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        • A lot of our intelligence related work that requires a security clearance is outsourced to private industry, so it shouldn’t be surprising if a lot of people who worked directly in the intelligence community went to a private firm and continued to do sensitive work. Some do very good work and some are just contracting body shops that bill at ridiculous rates for mundane paper pushing.

          Their “access to secrets” isn’t why they get hired. Absent a job like that, you don’t get to hold onto a security clearance. But when they hire you, it’s a lot easier to get a recently expired clearance reactivated than it is with some random hire. Someone from the top tier is most likely either hired for real skills or for connections that would help grease the skids to get contracts.

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      • Institutional knowledge is a thing, and being able to call on your predecessors without having to shove them through a six-month long clearance process in case of emergency can be pretty useful. Much easier to leave their clearance, or downgrade it some, and then only have to go through a quick scan.

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      • Luckily, there are people arguing that Comey *SHOULD* keep his clearance.

        FACT: 9/11 could have been avoided had officials from different administrations communicated better.FACT: Top intel officers keep their clearance post-retirement so they can consult with their successors in emergencies.FACT: Trump's threat today therefore *endangers America*.— Seth Abramson (@SethAbramson) July 23, 2018

        So now we can argue over whether Trump would be overstepping his bounds if he were actually capable of doing the thing that he cannot do because it has already been done (and, apparently, is a matter of policy to do as one of the last things before the guy walks out of the building for the last time).

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      • Per my friends who have, or have had, security clearances, the clearance is terminated when the holder’s employment ends. Clearances can be restored administratively if (a) the break in employment requiring the clearance is less than two years and (b) no reinvestigation deadlines have passed. All of that is for generic clearances. My brother-in-law held a civilian access clearance that got him into Army command-and-control bunkers in Germany. That clearance would have been revoked if he failed to check in at a US military base or US embassy every 72 hours. My sister says that it’s strange planning holidays in Europe around “must check in every less-than-72 hours.”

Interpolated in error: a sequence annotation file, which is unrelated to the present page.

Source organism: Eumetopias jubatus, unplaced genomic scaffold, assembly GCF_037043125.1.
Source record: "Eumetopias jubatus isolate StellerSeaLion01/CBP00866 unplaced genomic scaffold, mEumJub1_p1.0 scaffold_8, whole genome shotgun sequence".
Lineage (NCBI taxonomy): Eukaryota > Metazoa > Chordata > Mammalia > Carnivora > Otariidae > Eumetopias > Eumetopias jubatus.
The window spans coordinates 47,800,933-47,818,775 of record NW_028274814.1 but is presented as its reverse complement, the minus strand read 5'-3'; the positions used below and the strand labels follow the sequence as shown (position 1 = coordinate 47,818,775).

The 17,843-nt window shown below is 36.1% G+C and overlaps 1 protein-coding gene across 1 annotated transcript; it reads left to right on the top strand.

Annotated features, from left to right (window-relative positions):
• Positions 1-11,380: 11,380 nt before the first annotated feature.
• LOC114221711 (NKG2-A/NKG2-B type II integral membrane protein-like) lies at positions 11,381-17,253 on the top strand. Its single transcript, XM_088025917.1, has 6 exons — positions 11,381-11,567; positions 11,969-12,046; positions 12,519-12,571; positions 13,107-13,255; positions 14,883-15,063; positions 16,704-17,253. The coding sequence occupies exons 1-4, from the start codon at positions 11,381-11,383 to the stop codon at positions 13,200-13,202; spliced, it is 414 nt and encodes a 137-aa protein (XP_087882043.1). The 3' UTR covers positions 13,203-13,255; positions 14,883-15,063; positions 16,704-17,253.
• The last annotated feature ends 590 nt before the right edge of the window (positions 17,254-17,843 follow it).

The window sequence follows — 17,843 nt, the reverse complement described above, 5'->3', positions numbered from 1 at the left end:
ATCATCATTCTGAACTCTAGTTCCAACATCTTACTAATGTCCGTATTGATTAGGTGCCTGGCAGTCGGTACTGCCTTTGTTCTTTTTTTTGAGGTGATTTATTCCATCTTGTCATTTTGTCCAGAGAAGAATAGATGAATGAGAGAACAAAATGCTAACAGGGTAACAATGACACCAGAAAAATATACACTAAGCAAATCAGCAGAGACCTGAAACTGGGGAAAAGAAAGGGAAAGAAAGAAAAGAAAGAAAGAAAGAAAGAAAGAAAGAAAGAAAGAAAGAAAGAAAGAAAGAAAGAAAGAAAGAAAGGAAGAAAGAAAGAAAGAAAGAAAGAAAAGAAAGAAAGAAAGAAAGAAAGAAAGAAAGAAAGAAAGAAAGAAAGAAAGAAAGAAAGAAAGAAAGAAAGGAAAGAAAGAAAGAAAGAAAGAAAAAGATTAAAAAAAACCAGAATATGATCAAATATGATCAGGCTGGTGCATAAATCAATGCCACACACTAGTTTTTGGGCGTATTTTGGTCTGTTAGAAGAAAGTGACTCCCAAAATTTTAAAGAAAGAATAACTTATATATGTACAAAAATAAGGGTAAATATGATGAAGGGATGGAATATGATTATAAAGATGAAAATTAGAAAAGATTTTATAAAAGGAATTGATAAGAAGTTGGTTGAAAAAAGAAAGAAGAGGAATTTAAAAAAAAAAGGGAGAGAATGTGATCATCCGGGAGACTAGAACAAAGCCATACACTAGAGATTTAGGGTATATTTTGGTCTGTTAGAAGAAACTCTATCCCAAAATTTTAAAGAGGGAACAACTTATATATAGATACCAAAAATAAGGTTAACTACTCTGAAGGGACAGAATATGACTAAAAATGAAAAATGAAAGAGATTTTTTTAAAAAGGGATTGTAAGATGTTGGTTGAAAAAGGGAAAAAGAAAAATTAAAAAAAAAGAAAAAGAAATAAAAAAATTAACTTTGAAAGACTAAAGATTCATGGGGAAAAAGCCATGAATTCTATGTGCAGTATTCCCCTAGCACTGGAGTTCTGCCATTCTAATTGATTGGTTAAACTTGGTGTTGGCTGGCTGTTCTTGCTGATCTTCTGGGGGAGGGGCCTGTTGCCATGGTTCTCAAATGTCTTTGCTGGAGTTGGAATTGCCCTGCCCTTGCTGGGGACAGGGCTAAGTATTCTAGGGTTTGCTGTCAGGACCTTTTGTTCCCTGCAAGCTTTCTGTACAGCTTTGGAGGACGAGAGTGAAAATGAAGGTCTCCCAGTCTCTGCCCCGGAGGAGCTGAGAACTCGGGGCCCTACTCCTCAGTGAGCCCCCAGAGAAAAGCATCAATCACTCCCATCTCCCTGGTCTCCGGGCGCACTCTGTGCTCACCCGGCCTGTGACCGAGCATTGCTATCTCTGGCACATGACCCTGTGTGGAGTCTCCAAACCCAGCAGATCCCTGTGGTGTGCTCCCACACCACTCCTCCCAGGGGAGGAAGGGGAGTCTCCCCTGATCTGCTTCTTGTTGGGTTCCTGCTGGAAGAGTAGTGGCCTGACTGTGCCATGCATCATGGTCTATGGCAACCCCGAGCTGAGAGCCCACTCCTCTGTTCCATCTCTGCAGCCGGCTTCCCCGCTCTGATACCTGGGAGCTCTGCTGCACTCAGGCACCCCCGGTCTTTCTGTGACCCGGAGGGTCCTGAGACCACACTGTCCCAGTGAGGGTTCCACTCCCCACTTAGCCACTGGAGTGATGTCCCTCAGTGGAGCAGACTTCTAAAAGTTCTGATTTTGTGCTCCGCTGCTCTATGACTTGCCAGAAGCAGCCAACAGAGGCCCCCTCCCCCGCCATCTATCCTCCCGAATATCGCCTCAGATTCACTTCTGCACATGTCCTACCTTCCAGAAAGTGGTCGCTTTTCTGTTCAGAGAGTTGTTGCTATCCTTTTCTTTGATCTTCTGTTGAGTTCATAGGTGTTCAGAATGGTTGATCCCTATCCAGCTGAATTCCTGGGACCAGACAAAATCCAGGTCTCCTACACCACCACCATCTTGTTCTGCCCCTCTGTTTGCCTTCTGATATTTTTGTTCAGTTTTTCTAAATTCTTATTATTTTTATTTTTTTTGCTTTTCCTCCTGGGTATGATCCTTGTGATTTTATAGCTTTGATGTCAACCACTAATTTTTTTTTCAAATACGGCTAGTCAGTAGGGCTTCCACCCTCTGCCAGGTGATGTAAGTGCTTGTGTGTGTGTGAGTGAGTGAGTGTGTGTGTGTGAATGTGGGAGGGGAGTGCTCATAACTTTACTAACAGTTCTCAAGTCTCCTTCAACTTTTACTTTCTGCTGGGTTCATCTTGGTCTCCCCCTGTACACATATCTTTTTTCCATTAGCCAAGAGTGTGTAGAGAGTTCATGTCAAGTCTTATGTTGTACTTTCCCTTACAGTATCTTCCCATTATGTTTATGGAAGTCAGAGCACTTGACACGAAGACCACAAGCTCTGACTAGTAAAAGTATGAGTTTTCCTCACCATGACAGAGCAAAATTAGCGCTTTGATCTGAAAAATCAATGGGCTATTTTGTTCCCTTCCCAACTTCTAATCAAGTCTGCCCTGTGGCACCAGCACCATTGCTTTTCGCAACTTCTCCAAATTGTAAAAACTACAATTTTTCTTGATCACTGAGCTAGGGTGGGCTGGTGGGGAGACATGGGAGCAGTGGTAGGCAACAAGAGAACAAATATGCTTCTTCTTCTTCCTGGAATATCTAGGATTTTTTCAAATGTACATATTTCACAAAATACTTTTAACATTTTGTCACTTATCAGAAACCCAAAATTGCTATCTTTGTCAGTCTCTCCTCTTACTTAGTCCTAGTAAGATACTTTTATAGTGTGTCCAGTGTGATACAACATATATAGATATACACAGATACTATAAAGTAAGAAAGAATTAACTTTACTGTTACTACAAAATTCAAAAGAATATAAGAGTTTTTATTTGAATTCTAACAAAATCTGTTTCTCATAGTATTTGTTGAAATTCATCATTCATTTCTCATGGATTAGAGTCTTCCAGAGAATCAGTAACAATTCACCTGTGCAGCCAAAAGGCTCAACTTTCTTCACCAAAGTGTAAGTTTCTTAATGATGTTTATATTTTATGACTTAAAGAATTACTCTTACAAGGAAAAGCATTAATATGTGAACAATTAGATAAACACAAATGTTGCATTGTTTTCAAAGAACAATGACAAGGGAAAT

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  3. I would think that the gov’t….in any form, can unilaterally decide to revoke clearances.

    The clearance allows you to get access to restricted info. I’m pretty damn sure it doesn’t allow you to tell others that are uncleared about it–you’re only allowed to discuss the info you have with the folks with the correct level of clearance and THE NEED TO KNOW SAID INFO.

    If a clearance is revoked, you still are required to not disclose any info you have to non cleared folks.

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  4. Breaking news update: Comey said he doens’t have a security clearance since he left the FBI. He even turned down a clearance to review the IG’s report. Which does make Trump’s threat towards him somewhat lacking.

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  5. Even putting aside the hypocrisy of the Trump administration complaining about people ‘monetizing’ their previous positions, for rank and file MAGAland, monetizing your stint in the military is how we’re able to recruit for an all volunteer force to begin with.

    Eta – oh, and any previous solicitousness towards Rand Paul, long since diminished, is now totally gone. Fish that guy.